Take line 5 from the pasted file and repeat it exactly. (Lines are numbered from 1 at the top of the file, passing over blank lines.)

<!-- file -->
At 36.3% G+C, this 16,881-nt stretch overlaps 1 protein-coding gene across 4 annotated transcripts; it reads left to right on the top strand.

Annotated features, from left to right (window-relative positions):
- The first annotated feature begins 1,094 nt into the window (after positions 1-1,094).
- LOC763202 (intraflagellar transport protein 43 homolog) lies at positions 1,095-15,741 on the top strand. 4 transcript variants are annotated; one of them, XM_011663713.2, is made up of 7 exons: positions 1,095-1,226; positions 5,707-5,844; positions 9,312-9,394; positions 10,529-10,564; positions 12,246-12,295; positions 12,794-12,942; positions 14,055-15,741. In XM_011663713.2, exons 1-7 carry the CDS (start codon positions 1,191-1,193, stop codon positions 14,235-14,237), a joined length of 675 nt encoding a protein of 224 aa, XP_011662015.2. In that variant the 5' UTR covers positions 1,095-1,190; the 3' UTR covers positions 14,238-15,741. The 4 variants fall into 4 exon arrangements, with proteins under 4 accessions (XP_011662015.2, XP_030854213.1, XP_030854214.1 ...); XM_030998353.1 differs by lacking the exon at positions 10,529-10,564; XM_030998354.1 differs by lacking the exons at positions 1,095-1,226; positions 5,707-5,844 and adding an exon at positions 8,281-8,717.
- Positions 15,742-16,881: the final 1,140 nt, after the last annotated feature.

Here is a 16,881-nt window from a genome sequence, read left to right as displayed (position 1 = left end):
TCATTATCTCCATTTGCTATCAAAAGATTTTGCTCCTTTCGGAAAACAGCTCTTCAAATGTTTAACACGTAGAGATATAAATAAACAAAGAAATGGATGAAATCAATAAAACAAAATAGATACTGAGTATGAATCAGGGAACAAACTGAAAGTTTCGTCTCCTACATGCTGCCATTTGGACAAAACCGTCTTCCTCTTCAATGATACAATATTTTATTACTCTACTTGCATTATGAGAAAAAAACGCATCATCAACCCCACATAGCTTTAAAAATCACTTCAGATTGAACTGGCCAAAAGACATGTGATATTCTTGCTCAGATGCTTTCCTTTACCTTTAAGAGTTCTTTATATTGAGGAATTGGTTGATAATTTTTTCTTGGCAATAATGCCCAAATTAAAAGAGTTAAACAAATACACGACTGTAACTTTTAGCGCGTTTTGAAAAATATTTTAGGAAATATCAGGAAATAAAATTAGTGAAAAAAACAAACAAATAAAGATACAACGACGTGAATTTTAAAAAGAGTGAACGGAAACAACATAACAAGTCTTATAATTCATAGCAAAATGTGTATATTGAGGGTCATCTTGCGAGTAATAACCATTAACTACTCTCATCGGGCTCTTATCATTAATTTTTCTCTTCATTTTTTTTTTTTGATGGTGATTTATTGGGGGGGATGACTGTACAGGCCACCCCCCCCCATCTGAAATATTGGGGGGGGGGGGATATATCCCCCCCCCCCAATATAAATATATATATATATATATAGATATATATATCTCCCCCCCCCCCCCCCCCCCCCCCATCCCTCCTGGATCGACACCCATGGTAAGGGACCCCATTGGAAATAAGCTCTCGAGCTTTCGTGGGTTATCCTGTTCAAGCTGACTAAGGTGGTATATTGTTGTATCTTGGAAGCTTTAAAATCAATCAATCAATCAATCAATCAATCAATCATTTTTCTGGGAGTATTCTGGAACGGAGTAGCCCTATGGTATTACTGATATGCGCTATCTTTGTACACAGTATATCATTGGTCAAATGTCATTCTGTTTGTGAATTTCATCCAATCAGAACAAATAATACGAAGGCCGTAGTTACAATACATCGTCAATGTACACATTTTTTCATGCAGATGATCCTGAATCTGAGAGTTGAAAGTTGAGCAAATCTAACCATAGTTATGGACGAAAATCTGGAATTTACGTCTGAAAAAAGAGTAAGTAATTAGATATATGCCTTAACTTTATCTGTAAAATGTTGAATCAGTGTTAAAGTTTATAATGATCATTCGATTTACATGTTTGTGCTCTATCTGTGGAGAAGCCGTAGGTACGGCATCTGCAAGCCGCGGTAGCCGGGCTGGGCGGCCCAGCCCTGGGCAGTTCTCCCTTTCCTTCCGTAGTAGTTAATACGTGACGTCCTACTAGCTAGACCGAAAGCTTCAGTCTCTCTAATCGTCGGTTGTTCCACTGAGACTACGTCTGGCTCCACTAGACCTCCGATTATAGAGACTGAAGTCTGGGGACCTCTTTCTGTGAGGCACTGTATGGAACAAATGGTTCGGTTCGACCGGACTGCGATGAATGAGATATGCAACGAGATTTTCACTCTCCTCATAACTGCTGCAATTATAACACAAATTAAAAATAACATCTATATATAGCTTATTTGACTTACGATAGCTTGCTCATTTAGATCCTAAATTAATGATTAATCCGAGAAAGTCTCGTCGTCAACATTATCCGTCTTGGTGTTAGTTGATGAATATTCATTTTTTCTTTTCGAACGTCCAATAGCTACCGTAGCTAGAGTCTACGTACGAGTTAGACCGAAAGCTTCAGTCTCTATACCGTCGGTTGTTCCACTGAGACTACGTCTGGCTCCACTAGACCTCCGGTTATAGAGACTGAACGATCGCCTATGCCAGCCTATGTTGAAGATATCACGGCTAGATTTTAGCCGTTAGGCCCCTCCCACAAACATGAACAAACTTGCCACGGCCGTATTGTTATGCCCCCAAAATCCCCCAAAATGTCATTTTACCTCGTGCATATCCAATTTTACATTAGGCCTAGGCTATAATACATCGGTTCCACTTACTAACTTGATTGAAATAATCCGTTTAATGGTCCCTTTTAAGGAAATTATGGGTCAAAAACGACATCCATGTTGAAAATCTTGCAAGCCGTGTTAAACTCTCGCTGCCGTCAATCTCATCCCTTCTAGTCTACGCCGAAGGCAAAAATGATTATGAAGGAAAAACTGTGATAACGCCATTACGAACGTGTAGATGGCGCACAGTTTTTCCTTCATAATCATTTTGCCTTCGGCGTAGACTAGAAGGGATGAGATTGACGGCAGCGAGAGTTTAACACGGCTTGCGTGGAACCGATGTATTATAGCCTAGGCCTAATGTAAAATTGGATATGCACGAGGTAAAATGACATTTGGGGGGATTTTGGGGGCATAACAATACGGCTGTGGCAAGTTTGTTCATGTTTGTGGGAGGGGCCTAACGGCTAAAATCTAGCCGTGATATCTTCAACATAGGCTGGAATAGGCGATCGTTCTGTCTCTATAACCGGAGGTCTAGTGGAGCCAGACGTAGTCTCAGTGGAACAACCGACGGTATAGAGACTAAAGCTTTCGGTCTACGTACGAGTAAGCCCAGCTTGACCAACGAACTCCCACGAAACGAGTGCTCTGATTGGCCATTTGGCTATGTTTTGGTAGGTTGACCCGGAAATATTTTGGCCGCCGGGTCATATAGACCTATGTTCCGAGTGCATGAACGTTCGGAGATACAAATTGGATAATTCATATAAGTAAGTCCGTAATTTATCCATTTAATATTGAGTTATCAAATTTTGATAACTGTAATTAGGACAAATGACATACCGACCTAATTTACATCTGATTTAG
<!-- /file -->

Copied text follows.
- Positions 15,742-16,881: the final 1,140 nt, after the last annotated feature.